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Potassium: Why You Need It and Bariatric Friendly Sources

Potassium: Why You Need It and Bariatric Friendly Sources
Potassium: Why You Need It and Bariatric Friendly Sources

Potassium is a nutrient that is plentiful in many foods, yet most Americans do not get enough of it. It is one of the most abundant minerals in the body and is largely found inside your muscle cells, but also in your bones, liver, and blood.

It is highly reactive in water and becomes positively charged, acting as an electrolyte in the body. It has many functions in the body, but it’s main functions are to regulate fluid balance, activate nerve impulses, and regulate muscle contractions.

For people who are consuming smaller quantities of food (like gastric sleeve, gastric bypass, and lap band patients), getting enough potassium is important. Taking your vitamins as prescribed by Dr. Shillingford (or your bariatric surgeon) and consuming your protein supplement drinks are important ways to ensure that you are getting the nutrients you need. In addition, consuming stage-appropriate nutrient-rich foods can help you get the nutrition you need after weight loss surgery.

There are many foods that are rich sources of potassium, however, not all sources may be suitable for gastric sleeve, gastric bypass, and lap band patients. Foods like dried fruits and fruit juices can be rich in potassium but have significant amounts of sugar that should not be added to a bariatric diet. There are many lower carbohydrate sources of potassium that are much better suited for a high protein, lower carbohydrate diet as followed by weight loss surgery patients. These include:

  • Green vegetables (spinach, kale, beet greens, swiss chard)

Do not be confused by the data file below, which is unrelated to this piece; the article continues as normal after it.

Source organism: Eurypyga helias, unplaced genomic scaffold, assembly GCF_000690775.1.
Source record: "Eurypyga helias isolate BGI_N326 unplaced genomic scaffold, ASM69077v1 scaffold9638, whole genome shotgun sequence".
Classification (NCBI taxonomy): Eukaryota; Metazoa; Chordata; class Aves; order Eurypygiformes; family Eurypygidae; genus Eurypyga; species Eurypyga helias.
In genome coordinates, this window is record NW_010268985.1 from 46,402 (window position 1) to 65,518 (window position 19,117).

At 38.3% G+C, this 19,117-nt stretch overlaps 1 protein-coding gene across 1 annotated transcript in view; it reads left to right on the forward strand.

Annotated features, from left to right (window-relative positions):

• Beans (pinto beans, cannellini, black, refried, lima, navy)
  • Lentils
  • Avocado
  • Tomatoes
  • Salmon, trout, mackerel, halibut, snapper
  • Portobello mushrooms
  • Milk products (milk, yogurt, and many milk-based protein supplements)

Adding potassium-rich foods into your post-op bariatric diet should only be done according to the foods allowed at each stage of your bariatric diet. Adding foods too early, no matter how nutrient-rich they are, can lead to complications. Many gastric sleeve, gastric bypass, and lap band patients find that attending Dr. Shillingford’s monthly Nutrition Support Meetings , which are hosted by a bariatric dietitian, are a great way to ask questions and find suggestions for foods to incorporate into each stage of your post-op bariatric diet, as well as foods that might cause intolerance.

For more information on Dr. Shillingford’s monthly Nutrition Support meetings, or about gastric sleeve, gastric bypass, or lap band surgery, call Dr. Shillingford’s office today at (561) 483-8840. His office staff can also help you schedule your free informational session to find out if gastric sleeve, gastric bypass, or lap band surgery is right for you.